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Poster: PiRSquared Date: Jan 21, 2015 2:51pm
Forum: web Subject: Re: Why does the wayback machine pay attention to robots.txt

I think it would make sense to show data from squatted domains, even if the current owner forbids it via robots.txt. Anyway, robots.txt was meant to prevent crawlers from visiting a site, but we're talking about displaying already-crawled data. Do you have a specific example site?

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Poster: rin-q Date: Jan 24, 2015 6:23pm
Forum: web Subject: Re: Why does the wayback machine pay attention to robots.txt

Stumbled upon this discussion while searching for an old encyclopedia of Japanese folklore monsters which domain hasn't been renewed, and a way to gain access to these older entries from before the website disappeared.

So the domain has been bought by a reseller, and since a robots.txt file has been added, none of the information that was available two years ago can be reached via the Wayback Machine.

So a good example website would be obakemono dot com.

A big loss for those interested in Japanese folklore, sadly.

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Poster: PiRSquared Date: Mar 12, 2018 10:39am
Forum: web Subject: Re: Why does the wayback machine pay attention to robots.txt

At least partially saved here: https://archive.today/www.obakemono.com
This post was modified by PiRSquared on 2018-03-12 17:39:04

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Poster: billybiscuits Date: Oct 22, 2017 2:47pm
Forum: web Subject: Re: Why does the wayback machine pay attention to robots.txt

This doesn't work for sites without a "www."

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Poster: rin-q Date: Jan 27, 2015 7:06pm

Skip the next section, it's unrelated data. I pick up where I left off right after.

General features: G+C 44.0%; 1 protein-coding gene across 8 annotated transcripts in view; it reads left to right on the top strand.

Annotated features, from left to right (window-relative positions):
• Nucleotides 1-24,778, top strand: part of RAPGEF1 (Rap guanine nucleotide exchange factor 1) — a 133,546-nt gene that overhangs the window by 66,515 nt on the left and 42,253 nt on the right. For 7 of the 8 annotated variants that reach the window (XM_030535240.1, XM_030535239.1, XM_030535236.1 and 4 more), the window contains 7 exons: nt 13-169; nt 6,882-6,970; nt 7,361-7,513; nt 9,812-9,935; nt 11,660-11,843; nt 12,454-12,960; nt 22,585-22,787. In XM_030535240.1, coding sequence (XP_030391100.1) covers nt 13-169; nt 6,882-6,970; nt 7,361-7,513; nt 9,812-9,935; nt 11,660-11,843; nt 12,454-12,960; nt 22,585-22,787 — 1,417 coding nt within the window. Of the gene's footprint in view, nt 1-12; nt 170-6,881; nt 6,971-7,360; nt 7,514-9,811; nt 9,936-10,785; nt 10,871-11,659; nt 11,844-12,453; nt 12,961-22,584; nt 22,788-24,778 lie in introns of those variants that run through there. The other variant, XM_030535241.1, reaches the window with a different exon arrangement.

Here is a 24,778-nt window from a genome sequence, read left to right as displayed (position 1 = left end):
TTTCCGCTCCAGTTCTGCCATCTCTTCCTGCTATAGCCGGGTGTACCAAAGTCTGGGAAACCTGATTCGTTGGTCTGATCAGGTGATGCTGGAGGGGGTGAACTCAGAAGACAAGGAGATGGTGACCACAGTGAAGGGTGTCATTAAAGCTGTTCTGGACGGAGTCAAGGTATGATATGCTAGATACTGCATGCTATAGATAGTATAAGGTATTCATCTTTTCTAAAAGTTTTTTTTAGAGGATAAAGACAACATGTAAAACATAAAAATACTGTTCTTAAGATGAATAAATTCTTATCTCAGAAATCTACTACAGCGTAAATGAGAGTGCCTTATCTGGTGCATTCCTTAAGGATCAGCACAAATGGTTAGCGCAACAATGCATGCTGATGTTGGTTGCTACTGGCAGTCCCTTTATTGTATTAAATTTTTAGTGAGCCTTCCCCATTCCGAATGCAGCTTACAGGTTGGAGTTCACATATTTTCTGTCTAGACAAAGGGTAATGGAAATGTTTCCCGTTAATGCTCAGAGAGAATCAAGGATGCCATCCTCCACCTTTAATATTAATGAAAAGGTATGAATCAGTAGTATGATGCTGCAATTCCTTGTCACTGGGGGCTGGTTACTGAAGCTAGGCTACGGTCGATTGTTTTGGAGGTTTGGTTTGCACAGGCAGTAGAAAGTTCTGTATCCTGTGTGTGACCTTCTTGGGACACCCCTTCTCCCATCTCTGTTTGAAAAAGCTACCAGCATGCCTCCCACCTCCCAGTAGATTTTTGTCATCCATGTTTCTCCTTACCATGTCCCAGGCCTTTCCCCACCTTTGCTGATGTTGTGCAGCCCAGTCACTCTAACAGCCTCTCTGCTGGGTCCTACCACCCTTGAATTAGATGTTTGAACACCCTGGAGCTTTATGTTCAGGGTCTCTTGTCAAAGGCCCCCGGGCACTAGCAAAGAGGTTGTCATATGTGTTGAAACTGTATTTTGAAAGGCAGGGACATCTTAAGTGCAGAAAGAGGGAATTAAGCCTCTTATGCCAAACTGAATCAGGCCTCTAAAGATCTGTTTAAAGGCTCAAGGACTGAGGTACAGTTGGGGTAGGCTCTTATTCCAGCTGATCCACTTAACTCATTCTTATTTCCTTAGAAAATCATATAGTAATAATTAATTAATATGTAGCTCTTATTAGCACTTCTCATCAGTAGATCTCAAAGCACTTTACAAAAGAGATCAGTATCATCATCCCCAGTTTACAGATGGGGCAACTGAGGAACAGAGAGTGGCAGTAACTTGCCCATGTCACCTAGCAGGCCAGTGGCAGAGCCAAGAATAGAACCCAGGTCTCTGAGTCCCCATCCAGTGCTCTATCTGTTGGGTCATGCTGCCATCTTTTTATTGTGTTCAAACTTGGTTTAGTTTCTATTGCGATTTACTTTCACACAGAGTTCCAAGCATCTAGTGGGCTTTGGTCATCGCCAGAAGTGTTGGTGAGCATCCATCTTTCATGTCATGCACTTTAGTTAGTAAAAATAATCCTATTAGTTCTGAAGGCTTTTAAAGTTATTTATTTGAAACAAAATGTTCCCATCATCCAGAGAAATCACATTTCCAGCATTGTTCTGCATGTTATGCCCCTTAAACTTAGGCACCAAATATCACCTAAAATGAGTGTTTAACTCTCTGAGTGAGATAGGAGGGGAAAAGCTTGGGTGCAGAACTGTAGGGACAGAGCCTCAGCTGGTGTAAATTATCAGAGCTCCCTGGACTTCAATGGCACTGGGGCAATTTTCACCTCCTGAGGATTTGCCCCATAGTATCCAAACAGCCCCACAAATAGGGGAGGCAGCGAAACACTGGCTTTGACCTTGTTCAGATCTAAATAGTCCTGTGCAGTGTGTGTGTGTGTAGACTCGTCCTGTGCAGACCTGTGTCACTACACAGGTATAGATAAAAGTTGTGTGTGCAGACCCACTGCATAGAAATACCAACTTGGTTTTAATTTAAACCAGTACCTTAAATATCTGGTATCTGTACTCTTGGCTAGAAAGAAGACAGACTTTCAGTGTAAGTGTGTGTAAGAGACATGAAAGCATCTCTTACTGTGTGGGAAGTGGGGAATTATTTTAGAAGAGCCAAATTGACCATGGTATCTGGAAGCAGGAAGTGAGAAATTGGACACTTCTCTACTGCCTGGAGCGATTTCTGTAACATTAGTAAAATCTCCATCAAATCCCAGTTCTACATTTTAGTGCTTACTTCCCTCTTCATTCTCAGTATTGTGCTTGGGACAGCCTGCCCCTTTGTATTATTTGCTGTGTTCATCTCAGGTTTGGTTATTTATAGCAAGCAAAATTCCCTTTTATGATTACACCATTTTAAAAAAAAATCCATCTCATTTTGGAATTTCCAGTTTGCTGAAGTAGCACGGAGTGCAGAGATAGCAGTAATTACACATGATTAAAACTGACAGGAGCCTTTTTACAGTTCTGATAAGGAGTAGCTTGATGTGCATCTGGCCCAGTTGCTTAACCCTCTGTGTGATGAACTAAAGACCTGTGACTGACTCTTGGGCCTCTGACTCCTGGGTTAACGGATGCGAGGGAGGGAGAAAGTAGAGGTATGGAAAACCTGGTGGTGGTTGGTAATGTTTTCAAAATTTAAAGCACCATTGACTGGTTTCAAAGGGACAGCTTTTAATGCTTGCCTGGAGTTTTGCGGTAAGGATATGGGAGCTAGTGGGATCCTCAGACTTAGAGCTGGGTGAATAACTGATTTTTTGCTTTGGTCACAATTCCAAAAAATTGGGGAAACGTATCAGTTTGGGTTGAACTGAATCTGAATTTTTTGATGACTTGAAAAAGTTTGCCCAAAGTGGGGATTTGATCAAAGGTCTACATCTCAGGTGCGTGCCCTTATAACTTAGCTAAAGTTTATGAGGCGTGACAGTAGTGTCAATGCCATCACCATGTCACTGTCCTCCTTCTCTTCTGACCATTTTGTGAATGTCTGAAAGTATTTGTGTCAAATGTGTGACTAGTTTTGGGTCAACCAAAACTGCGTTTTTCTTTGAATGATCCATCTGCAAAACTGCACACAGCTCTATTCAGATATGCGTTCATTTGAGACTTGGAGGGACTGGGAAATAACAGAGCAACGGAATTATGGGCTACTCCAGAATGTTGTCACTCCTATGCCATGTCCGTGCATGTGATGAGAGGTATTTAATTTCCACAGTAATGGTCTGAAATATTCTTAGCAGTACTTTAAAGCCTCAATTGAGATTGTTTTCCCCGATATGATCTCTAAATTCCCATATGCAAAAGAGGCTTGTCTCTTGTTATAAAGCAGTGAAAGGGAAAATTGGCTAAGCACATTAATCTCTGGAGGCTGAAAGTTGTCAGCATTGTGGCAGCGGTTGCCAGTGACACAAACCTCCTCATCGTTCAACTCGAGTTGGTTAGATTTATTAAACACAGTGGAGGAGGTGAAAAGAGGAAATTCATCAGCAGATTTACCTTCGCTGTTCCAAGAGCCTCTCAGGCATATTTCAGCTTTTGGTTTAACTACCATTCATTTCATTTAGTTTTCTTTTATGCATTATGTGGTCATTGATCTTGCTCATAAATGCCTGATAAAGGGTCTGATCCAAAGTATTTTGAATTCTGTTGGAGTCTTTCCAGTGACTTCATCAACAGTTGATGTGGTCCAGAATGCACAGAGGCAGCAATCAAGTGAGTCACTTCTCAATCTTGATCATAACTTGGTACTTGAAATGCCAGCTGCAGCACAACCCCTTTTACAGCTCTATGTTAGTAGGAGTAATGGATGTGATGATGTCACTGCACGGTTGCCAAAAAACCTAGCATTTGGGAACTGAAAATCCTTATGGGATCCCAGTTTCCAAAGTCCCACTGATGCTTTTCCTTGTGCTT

Forum: web Subject: Re: Why does the wayback machine pay attention to robots.txt

Interesting. Domain squatters and such can already be such a pain when doing research on the Web... That the biggest Internet « archive » prevents access to already archived pages on the basis that the current domain owner's has put up a no-crawler policy and without doing any kind of check-up isn't exactly great. Couldn't there be, at least, a check against current and past domain record data? While the anonymization (to a certain extent, at least) of such records is possible, it could help determine wether or not the robots.txt should be ignored. If anything, I guess this trick can serve as a way to access those already crawled pages while the issue gets sorted out. Thanks a bunch!
This post was modified by rin-q on 2015-01-28 03:06:38

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Poster: PiRSquared Date: Jan 27, 2015 7:33pm
Forum: web Subject: Re: Why does the wayback machine pay attention to robots.txt

Is whois data archived?

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Poster: rin-q Date: Jan 28, 2015 10:03am
Forum: web Subject: Re: Why does the wayback machine pay attention to robots.txt

Well. I am aware of at least one service that, while I haven't personally tried it, provides whois record history. Domaintools being that service, they claim to have archived whois records since 1995 and one can gain access to these for a monthly fee. Now, I wouldn't know wether the Internet Archive has such records (I can only hope so), but another way to, at least partially, check wether or not to respect the robots.txt would be to firstly ignore it and do sort of an integrity check with the last archived content and the current one. If the content is too different, then the robots.txt file should be ignored for already archived content, but not newer one. Obviously, this probably wouldn't work for every cases, but that'd still be a better way to go, if you asked me. Or the robots.txt file could simply prevent new crawls while still allowing visitor access to already crawled content. The current situation feels like a library making a book for consultation only, then erasing the past borrowers memories of the book because of the new consultation only policy. I mean, the data is still there (as you've shown me earlier), why not just allow access to it?
This post was modified by rin-q on 2015-01-28 18:00:57
This post was modified by rin-q on 2015-01-28 18:03:35